How to Treat Tofu: To Press or Not to Press?

Seared tofu topping a quinoa grain bowl

Cooking with tofu can be tricky. Maybe you ordered it at a restaurant and loved its delicate flavor and chewy texture, but when you tried to replicate the results at home, you got a soggy, flavorless lump. 

Don’t despair! With a few tricks, you can prepare the delicious, toothsome tofu you crave right in your home kitchen. You don’t even need any special tools.

Just look at that beautiful bean curd browning

When it comes to achieving a crisp crust, part of the challenge is that packaged tofu has a high water content. Water is the enemy of browning. When you toss tofu straight from the package into a hot oven, that water will heat up and turn into steam. If your tofu is wet when it enters the oven, it will come out soft.

Luckily, the solution is simple. To give your tofu the chance to brown, you need to get some of that water out. This can be achieved quickly and easily with a plate and a heavy pot.

Just a plate, a pot, and a few paper towels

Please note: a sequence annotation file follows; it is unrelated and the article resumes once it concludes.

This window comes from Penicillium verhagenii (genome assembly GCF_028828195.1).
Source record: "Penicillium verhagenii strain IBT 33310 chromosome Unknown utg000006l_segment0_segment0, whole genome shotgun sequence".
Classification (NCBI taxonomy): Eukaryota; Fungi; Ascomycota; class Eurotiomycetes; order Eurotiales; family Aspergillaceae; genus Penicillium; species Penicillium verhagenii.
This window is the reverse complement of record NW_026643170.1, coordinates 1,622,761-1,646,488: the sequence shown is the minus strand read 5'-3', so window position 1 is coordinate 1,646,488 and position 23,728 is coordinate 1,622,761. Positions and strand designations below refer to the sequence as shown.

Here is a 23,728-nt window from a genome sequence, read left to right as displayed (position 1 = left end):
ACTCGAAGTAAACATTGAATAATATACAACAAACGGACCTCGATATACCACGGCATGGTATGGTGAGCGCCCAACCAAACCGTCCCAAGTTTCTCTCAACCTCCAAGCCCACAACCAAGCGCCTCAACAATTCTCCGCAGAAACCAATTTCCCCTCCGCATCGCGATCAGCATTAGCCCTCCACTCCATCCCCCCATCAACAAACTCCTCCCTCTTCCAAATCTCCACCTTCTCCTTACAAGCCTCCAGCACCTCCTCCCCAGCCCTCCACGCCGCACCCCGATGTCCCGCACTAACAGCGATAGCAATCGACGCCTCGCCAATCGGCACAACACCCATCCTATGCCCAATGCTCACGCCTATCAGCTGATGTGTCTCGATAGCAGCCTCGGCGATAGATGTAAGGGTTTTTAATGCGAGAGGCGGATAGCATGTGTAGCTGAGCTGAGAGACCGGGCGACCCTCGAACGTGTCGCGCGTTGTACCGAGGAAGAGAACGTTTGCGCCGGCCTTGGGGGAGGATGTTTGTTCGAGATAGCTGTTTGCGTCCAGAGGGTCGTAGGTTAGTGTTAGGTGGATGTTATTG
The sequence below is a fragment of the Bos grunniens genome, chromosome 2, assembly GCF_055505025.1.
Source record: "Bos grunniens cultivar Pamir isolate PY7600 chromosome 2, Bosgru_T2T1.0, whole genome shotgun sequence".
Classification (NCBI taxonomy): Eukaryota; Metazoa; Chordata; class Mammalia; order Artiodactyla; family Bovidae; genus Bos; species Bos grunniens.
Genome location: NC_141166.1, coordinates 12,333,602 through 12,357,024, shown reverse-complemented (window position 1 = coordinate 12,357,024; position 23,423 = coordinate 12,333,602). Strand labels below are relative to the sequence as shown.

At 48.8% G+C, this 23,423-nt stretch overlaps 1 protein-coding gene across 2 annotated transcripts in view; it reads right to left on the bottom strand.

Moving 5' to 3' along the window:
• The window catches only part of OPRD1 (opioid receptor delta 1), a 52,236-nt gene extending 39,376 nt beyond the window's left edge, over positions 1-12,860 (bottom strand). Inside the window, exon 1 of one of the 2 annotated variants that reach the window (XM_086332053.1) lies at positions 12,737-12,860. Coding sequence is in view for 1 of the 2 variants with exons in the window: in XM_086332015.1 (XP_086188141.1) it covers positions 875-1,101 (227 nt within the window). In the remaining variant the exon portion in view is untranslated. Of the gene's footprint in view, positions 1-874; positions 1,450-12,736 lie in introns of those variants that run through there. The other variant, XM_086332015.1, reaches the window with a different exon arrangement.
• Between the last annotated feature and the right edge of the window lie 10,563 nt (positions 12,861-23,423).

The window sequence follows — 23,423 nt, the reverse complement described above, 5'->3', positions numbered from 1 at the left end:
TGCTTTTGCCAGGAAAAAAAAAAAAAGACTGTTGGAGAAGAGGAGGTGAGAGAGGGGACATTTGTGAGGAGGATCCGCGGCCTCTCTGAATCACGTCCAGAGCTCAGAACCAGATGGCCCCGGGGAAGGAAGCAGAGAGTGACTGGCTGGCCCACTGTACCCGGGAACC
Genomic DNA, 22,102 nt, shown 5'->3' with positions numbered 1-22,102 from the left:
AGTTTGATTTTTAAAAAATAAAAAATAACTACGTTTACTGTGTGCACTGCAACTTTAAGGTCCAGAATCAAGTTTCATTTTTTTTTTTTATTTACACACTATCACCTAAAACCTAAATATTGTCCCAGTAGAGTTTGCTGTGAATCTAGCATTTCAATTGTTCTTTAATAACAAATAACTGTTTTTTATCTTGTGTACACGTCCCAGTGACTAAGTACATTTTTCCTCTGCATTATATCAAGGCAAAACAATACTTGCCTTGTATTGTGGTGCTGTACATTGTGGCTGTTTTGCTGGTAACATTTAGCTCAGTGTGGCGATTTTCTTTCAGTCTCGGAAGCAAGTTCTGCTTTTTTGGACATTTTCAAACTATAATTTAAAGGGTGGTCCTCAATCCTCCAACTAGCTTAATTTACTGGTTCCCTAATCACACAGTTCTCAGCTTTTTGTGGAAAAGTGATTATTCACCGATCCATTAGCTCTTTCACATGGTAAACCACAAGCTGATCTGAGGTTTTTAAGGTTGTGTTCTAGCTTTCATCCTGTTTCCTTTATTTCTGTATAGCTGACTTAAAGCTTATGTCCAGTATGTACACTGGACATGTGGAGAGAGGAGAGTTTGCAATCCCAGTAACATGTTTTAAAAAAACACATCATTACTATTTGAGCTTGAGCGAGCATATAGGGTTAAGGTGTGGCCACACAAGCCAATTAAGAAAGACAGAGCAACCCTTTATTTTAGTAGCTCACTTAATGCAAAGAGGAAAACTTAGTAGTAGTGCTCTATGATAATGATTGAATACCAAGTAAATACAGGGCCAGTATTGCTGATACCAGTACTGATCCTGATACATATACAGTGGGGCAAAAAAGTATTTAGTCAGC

All you need to do is put the block of tofu on a plate lined with paper towels. Take a few paper towels (or a second plate) and place them face straight down on top of the block. Now add some weight on top. A heavy pot or a few cans will work nicely, but anything with a little heft will do the trick. Now it’s time to wait. You’ll want to give the tofu at least 10 minutes under pressure to start giving up some of its water. This is a great time to start prepping the rest of your ingredients, but it’s also perfectly acceptable to use this as a snack or cocktail-making break. 

See? Simple.

After 10 minutes, you’ll notice that plenty of liquid has been released. The paper towels on the base of the plate will be wet, and your tofu may even be sitting in a small pool of water. This is a good thing! Not only does getting the water out mean that your bean curd will be able to brown, it also frees up space inside the tofu. That whole block is now ready to absorb the flavors of a marinade, sauce, or topping. 

A spicy stir-fry with plenty of protein

Of course, there’s more than one type of tofu. Whether or not you should press it depends on what you’re preparing. If you’re working with extra firm tofu, and hoping for a crispy end product, pressing is the way to go. If, however, you’re hoping for something silky and smooth at the end, skip this step. A little water won’t hurt if your tofu is simmering in a sauce or a soup. 
Now that you have it prepped, tofu is the perfect blank canvas for a spicy Mapo Tofu, or an excellent topper on a savory grain bowl. The bottom line is simple: Control the water content, control the tofu.